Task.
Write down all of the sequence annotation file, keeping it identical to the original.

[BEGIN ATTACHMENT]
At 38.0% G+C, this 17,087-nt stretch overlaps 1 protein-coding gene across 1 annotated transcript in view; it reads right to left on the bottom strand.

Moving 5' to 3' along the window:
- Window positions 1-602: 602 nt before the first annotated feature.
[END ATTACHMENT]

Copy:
At 38.0% G+C, this 17,087-nt stretch overlaps 1 protein-coding gene across 1 annotated transcript in view; it reads right to left on the bottom strand.

Moving 5' to 3' along the window:
- Window positions 1-602: 602 nt before the first annotated feature.